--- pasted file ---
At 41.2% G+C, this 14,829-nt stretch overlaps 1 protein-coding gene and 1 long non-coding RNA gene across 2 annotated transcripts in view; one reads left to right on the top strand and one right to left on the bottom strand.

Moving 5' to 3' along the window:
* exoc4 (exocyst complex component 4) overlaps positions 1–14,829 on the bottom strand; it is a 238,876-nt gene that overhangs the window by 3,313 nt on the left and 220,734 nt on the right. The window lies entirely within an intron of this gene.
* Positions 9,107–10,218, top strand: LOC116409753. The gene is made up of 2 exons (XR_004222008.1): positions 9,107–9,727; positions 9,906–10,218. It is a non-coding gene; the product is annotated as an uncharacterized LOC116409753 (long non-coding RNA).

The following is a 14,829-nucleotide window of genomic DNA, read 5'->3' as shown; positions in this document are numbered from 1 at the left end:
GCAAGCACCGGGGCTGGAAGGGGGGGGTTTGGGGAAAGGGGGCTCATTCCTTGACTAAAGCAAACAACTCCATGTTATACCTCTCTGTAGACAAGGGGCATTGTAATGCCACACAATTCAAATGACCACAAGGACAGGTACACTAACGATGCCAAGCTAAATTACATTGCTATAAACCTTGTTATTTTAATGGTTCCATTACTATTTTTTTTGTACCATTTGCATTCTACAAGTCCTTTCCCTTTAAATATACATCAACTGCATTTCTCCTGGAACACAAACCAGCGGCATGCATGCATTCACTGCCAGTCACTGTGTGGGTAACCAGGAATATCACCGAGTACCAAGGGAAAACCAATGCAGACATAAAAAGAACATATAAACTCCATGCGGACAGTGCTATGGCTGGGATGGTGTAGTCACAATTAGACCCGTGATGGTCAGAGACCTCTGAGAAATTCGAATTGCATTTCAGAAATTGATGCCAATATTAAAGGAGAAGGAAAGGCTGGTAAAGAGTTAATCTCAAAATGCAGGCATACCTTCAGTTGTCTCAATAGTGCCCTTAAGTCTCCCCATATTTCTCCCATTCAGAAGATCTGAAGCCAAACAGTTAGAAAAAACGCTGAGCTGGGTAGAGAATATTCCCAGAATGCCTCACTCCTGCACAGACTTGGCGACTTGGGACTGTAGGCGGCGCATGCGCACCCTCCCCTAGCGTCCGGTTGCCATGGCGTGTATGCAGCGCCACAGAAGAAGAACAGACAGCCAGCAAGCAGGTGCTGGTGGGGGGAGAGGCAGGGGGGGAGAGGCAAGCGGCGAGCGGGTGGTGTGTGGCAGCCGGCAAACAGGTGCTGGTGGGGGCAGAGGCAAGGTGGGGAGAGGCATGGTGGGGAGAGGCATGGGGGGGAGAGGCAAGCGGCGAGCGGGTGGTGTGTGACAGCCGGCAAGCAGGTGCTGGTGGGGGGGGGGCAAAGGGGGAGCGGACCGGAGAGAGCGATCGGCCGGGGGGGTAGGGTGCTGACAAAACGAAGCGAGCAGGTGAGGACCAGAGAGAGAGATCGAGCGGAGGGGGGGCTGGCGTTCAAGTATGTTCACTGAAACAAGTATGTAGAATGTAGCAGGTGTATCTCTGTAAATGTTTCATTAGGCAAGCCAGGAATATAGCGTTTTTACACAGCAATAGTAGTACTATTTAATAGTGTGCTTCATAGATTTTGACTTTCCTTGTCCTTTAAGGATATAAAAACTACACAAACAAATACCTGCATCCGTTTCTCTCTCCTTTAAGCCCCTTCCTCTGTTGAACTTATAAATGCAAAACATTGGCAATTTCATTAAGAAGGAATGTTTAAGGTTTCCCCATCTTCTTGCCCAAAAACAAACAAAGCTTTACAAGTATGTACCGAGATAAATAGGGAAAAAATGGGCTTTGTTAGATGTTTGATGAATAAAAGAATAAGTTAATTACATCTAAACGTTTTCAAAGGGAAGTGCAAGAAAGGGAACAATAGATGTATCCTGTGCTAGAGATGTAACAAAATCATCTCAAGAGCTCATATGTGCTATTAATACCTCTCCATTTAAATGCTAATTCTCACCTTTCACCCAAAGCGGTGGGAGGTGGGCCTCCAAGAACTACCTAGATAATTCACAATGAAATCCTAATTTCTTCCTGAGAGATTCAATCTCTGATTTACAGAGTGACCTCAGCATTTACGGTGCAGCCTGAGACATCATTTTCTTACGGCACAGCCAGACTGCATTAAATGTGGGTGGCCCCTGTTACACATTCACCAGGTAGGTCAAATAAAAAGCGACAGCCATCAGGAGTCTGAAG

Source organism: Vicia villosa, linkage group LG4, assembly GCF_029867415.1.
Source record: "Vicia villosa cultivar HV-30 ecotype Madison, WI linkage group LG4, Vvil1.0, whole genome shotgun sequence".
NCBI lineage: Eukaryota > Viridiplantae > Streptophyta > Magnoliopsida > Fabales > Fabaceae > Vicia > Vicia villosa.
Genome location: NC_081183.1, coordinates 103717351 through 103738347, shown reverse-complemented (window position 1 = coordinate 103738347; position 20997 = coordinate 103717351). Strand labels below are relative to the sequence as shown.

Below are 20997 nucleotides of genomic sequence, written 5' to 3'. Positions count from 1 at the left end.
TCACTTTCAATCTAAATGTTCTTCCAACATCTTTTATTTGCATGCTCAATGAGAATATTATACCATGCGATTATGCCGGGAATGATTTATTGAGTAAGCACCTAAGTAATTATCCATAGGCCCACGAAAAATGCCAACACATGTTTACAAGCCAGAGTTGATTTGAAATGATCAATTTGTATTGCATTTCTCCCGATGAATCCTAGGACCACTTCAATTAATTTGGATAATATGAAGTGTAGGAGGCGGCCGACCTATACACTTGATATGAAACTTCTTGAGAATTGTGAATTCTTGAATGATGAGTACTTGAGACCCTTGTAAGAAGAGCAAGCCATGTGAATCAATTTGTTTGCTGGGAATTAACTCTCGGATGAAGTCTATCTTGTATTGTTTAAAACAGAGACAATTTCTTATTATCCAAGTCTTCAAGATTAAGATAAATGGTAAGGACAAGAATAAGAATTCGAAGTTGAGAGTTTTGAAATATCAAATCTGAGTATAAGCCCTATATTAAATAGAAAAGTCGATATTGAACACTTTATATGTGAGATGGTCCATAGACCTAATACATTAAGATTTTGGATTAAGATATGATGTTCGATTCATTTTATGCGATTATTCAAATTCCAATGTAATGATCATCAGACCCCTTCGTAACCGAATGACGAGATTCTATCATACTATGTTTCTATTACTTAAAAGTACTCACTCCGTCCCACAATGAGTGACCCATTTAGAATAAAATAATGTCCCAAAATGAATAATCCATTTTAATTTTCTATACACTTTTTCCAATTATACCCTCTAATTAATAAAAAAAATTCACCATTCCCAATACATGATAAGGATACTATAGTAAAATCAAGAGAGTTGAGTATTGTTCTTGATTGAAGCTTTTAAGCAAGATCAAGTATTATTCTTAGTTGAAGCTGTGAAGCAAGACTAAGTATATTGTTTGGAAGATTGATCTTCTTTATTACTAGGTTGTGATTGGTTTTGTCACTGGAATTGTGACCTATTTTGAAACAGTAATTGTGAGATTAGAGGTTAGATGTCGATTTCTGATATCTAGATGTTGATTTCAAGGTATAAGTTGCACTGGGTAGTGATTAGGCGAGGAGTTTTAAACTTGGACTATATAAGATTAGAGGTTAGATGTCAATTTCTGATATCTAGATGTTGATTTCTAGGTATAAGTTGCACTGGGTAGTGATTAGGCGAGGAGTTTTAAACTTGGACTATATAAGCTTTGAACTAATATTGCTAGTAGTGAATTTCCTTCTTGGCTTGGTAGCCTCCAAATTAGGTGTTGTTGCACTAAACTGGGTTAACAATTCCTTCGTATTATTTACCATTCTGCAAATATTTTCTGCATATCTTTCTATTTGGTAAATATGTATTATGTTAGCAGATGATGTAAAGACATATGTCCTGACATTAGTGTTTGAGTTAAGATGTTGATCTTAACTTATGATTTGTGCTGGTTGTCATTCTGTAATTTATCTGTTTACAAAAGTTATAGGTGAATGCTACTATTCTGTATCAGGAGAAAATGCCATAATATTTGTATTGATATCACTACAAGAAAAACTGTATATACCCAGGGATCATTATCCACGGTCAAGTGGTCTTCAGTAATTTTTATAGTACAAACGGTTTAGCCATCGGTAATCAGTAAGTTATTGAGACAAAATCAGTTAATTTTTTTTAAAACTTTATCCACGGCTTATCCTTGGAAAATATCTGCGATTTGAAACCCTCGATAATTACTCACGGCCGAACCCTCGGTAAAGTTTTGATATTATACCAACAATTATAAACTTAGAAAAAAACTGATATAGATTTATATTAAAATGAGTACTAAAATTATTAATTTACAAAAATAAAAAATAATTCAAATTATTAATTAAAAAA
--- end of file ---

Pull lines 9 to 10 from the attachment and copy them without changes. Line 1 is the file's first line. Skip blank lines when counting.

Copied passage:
NCBI lineage: Eukaryota > Viridiplantae > Streptophyta > Magnoliopsida > Fabales > Fabaceae > Vicia > Vicia villosa.
Genome location: NC_081183.1, coordinates 103717351 through 103738347, shown reverse-complemented (window position 1 = coordinate 103738347; position 20997 = coordinate 103717351). Strand labels below are relative to the sequence as shown.